John C Kim and International Adoption Video

Tuesday, June 3, 2008

Vital Signs - Study Looks at Injuries From Bunk Beds -


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via on 6/2/08

ital Signs

Hazards: Bunk Beds Are Often Bump Beds

Published: June 3, 2008

Each year, thousands of children who are tucked into their bunk beds for a good night's sleep end up with a bump on the head or worse, a new study finds.

After studying emergency admissions over a six-year period, the researchers reported that on average, more than 35,000 children and young adults a year were hurt on bunk beds. The study appears in the current Pediatrics. The lead author is Anjali L. D'Souza.

Most injuries involved falls and occurred to children under age 6. But from ages 18 to 21, the researchers found, when many bunk bed users are living at schools, the injury rates were also high. Alcohol often seemed to play a role, the researchers said.

Many accidents involved using the ladder. And the study confirmed something parents already know: jumping off the bunk bed is a bad idea.

The most common injuries were cuts, followed by scrapes and bruises. But fractures occurred about a fifth of the time, said the researchers, from Nationwide Children's Hospital in Columbus, Ohio, and Ohio State University.

Among the ways to reduce the risk, the researchers said, are making sure that guardrails are set up properly and discouraging children from playing on the bed.


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Monday, June 2, 2008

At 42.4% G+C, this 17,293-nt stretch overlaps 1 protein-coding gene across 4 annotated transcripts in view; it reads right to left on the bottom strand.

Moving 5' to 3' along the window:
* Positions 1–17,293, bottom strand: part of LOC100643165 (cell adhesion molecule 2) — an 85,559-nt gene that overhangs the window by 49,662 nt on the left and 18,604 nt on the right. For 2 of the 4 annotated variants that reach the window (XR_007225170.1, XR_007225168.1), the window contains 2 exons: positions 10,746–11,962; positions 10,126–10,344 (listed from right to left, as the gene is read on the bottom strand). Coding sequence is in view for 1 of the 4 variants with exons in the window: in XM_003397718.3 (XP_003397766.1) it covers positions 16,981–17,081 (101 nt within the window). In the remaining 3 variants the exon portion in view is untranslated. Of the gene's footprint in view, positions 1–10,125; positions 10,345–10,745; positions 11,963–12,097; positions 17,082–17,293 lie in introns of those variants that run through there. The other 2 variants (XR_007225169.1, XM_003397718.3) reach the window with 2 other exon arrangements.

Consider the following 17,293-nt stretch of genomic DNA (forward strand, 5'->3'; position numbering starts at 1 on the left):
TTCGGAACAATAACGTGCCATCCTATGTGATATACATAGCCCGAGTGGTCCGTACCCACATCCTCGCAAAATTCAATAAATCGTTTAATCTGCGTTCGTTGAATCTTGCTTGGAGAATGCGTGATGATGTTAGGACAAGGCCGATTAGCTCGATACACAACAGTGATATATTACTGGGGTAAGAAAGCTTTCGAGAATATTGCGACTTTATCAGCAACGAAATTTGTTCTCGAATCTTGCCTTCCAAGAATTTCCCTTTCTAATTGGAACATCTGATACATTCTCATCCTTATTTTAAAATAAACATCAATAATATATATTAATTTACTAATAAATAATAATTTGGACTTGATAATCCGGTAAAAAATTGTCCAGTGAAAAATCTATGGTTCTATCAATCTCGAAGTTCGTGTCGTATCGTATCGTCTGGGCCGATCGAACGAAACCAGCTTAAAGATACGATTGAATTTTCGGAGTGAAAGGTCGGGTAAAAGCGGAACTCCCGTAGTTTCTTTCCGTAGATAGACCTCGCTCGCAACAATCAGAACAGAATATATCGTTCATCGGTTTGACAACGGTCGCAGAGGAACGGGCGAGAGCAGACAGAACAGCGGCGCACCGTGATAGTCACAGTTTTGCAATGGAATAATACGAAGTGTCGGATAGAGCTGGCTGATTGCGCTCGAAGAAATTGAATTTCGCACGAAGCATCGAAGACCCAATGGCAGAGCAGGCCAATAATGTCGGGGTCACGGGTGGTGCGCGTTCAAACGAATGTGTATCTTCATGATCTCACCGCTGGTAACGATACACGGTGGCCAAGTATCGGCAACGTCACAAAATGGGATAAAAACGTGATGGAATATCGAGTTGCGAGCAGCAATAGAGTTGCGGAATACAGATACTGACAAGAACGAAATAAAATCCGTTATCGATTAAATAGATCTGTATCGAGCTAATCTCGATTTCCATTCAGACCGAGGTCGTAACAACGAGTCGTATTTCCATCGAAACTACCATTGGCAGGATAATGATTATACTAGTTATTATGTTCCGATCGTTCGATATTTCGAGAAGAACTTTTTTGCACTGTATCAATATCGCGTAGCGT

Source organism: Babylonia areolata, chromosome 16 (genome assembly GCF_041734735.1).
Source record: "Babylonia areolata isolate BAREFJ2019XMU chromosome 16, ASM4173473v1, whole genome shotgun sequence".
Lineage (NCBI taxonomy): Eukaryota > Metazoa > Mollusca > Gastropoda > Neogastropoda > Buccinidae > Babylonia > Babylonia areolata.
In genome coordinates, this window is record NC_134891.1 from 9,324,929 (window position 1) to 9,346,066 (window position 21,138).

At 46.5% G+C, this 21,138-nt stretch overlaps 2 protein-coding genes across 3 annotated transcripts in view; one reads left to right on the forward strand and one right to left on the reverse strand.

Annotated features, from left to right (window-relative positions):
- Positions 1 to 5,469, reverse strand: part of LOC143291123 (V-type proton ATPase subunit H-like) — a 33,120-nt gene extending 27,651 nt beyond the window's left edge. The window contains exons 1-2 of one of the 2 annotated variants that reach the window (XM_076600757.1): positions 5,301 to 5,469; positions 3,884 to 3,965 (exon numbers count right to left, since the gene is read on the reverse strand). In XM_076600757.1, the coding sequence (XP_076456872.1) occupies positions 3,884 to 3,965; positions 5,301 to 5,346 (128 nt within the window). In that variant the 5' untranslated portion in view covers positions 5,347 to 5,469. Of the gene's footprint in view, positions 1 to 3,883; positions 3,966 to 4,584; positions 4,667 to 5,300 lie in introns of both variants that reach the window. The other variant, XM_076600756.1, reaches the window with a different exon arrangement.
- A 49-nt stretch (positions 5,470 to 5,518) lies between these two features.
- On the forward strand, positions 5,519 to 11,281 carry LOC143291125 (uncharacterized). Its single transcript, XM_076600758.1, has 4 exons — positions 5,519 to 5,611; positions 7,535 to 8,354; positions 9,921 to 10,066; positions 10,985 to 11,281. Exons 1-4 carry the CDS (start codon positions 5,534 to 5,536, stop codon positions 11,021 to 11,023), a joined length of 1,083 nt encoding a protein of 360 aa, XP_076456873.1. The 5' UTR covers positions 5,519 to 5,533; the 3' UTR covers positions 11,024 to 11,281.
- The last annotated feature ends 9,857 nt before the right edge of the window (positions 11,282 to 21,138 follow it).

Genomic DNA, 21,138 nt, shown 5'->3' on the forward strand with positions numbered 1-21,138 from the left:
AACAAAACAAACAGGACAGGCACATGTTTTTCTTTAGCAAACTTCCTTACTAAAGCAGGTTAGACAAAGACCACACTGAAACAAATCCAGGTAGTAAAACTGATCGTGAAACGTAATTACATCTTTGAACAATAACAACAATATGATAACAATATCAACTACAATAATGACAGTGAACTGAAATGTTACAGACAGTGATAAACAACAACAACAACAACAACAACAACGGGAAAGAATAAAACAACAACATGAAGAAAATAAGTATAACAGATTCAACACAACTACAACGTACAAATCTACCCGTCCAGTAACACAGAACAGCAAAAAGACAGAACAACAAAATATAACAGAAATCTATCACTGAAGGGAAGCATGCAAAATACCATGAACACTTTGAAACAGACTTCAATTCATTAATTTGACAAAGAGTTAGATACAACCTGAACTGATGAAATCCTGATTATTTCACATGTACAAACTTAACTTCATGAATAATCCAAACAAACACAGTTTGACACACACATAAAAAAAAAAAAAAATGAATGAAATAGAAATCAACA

The Ethicist - Kicked Out of the Play Group - The Ethicist - Randy Cohen - N...


Sent to you by john via Google Reader:


via on 6/2/08

June 1, 2008
The Ethicist

Kicked Out of the Play Group

My daughter's play group consists of children ranging in age from infancy to 4 years old. One mother revealed that she does not vaccinate her son. After much frank but cordial discussion and opinions from pediatricians — some thought she endangered our vaccinated kids; others did not — she felt pressured to leave the group. Did the group behave ethically? J.G., PASADENA

The group's inclination was understandable, but its actions were unfortunate. Parents may — must — provide for their kids' safety, but should not act unless that safety is truly threatened. Had you thought this mother was a witch who would cast wicked spells on your kids, you would have been wrong to purge her from your midst. A parent may prevent her child from being turned into a toad, but she may not exile someone when there's no actual risk of toad-turning. You could, however, expel a member who is merely a social or cultural menace — a parent (or precocious but sullen 2-year-old) who curses like a drunken sailor, perhaps.

Did this mother present any such dangers? It can be a tough call to make when pediatricians offer contradictory advice, but the doctors I consulted say she did not imperil your kids, so I say you were wrong to push her out. Her views on vaccination are certainly benighted. Or as Dr. Mark Cullen of the Yale medical school more tactfully puts it, "The data on the harm from vaccines (e.g., autism) is such that the mother's choice not to vaccinate is a very poor one for her own child." That is, she endangers not your play group's vaccinated kids but her own. She also jeopardizes other people's unvaccinated children. Dr. Michele Barry, Cullen's wife and also of Yale, cites a statistic from one study: "The likelihood of an unvaccinated child getting measles after exposure is anywhere from 22 to 224 times greater compared to vaccinated kids."

Assuming that this mother is a congenial person (and you wouldn't have included her otherwise), you should not exile her simply because she deviates from the group's thinking. It is possible to socialize with people who have a diversity of ideas, even wrongheaded ones. As Dr. Johnson wrote, "a man accustomed to hear only the echo of his own sentiments, soon bars all the common avenues of delight, and has no part in the general gratification of mankind." And he is a guy I'd want in my play group.


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Personal Web site for John C Kim: KIDDOC.ORG

I am a pediatrician specializing in General Pediatrics, International Adoption Medicine, and in the diagnosis and coaching of families pursuing joy.